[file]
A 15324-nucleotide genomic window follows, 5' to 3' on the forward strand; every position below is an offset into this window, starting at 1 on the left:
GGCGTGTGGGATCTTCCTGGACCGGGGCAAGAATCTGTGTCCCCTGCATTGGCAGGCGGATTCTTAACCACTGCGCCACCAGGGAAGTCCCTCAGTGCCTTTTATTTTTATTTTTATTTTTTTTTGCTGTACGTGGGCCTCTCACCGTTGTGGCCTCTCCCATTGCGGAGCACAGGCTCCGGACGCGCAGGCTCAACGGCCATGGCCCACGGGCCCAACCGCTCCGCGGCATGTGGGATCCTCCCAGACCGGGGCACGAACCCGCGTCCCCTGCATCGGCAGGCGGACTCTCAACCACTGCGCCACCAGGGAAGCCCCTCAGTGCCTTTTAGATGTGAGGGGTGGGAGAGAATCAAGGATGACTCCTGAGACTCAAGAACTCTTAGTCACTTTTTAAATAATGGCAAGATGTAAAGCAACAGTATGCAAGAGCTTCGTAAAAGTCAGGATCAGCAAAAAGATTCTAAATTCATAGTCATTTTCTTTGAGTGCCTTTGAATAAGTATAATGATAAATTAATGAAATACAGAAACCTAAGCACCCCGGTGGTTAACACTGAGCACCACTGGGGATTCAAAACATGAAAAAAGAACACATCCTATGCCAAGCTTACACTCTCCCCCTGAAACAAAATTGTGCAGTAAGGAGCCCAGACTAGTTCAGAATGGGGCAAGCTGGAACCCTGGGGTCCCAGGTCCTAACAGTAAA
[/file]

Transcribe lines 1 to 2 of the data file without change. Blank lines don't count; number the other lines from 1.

A 15324-nucleotide genomic window follows, 5' to 3' on the forward strand; every position below is an offset into this window, starting at 1 on the left:
GGCGTGTGGGATCTTCCTGGACCGGGGCAAGAATCTGTGTCCCCTGCATTGGCAGGCGGATTCTTAACCACTGCGCCACCAGGGAAGTCCCTCAGTGCCTTTTATTTTTATTTTTATTTTTTTTTGCTGTACGTGGGCCTCTCACCGTTGTGGCCTCTCCCATTGCGGAGCACAGGCTCCGGACGCGCAGGCTCAACGGCCATGGCCCACGGGCCCAACCGCTCCGCGGCATGTGGGATCCTCCCAGACCGGGGCACGAACCCGCGTCCCCTGCATCGGCAGGCGGACTCTCAACCACTGCGCCACCAGGGAAGCCCCTCAGTGCCTTTTAGATGTGAGGGGTGGGAGAGAATCAAGGATGACTCCTGAGACTCAAGAACTCTTAGTCACTTTTTAAATAATGGCAAGATGTAAAGCAACAGTATGCAAGAGCTTCGTAAAAGTCAGGATCAGCAAAAAGATTCTAAATTCATAGTCATTTTCTTTGAGTGCCTTTGAATAAGTATAATGATAAATTAATGAAATACAGAAACCTAAGCACCCCGGTGGTTAACACTGAGCACCACTGGGGATTCAAAACATGAAAAAAGAACACATCCTATGCCAAGCTTACACTCTCCCCCTGAAACAAAATTGTGCAGTAAGGAGCCCAGACTAGTTCAGAATGGGGCAAGCTGGAACCCTGGGGTCCCAGGTCCTAACAGTAAA